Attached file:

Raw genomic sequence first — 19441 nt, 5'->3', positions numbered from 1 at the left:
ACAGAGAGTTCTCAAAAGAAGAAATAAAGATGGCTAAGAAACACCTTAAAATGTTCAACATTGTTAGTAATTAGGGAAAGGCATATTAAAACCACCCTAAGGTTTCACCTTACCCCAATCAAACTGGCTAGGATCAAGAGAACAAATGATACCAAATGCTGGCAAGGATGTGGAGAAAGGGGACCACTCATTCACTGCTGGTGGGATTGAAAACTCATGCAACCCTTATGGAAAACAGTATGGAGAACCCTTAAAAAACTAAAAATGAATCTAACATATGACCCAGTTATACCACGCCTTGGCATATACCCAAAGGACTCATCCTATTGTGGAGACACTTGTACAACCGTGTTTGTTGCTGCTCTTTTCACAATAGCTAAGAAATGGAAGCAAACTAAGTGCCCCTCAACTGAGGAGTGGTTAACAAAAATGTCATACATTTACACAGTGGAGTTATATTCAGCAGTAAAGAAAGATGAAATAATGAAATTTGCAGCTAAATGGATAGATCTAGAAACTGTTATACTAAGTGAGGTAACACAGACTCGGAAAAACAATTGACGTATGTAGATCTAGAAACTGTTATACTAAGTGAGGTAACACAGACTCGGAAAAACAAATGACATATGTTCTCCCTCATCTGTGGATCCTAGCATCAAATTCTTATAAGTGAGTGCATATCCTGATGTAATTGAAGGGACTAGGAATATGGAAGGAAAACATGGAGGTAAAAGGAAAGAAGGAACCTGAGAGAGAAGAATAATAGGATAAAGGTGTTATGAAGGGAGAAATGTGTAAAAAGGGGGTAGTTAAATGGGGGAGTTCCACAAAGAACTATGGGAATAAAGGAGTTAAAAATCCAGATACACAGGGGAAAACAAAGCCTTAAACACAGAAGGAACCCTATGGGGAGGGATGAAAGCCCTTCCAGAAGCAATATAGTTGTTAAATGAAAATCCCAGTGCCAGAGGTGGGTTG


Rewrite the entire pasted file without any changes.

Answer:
Raw genomic sequence first — 19441 nt, 5'->3', positions numbered from 1 at the left:
ACAGAGAGTTCTCAAAAGAAGAAATAAAGATGGCTAAGAAACACCTTAAAATGTTCAACATTGTTAGTAATTAGGGAAAGGCATATTAAAACCACCCTAAGGTTTCACCTTACCCCAATCAAACTGGCTAGGATCAAGAGAACAAATGATACCAAATGCTGGCAAGGATGTGGAGAAAGGGGACCACTCATTCACTGCTGGTGGGATTGAAAACTCATGCAACCCTTATGGAAAACAGTATGGAGAACCCTTAAAAAACTAAAAATGAATCTAACATATGACCCAGTTATACCACGCCTTGGCATATACCCAAAGGACTCATCCTATTGTGGAGACACTTGTACAACCGTGTTTGTTGCTGCTCTTTTCACAATAGCTAAGAAATGGAAGCAAACTAAGTGCCCCTCAACTGAGGAGTGGTTAACAAAAATGTCATACATTTACACAGTGGAGTTATATTCAGCAGTAAAGAAAGATGAAATAATGAAATTTGCAGCTAAATGGATAGATCTAGAAACTGTTATACTAAGTGAGGTAACACAGACTCGGAAAAACAATTGACGTATGTAGATCTAGAAACTGTTATACTAAGTGAGGTAACACAGACTCGGAAAAACAAATGACATATGTTCTCCCTCATCTGTGGATCCTAGCATCAAATTCTTATAAGTGAGTGCATATCCTGATGTAATTGAAGGGACTAGGAATATGGAAGGAAAACATGGAGGTAAAAGGAAAGAAGGAACCTGAGAGAGAAGAATAATAGGATAAAGGTGTTATGAAGGGAGAAATGTGTAAAAAGGGGGTAGTTAAATGGGGGAGTTCCACAAAGAACTATGGGAATAAAGGAGTTAAAAATCCAGATACACAGGGGAAAACAAAGCCTTAAACACAGAAGGAACCCTATGGGGAGGGATGAAAGCCCTTCCAGAAGCAATATAGTTGTTAAATGAAAATCCCAGTGCCAGAGGTGGGTTG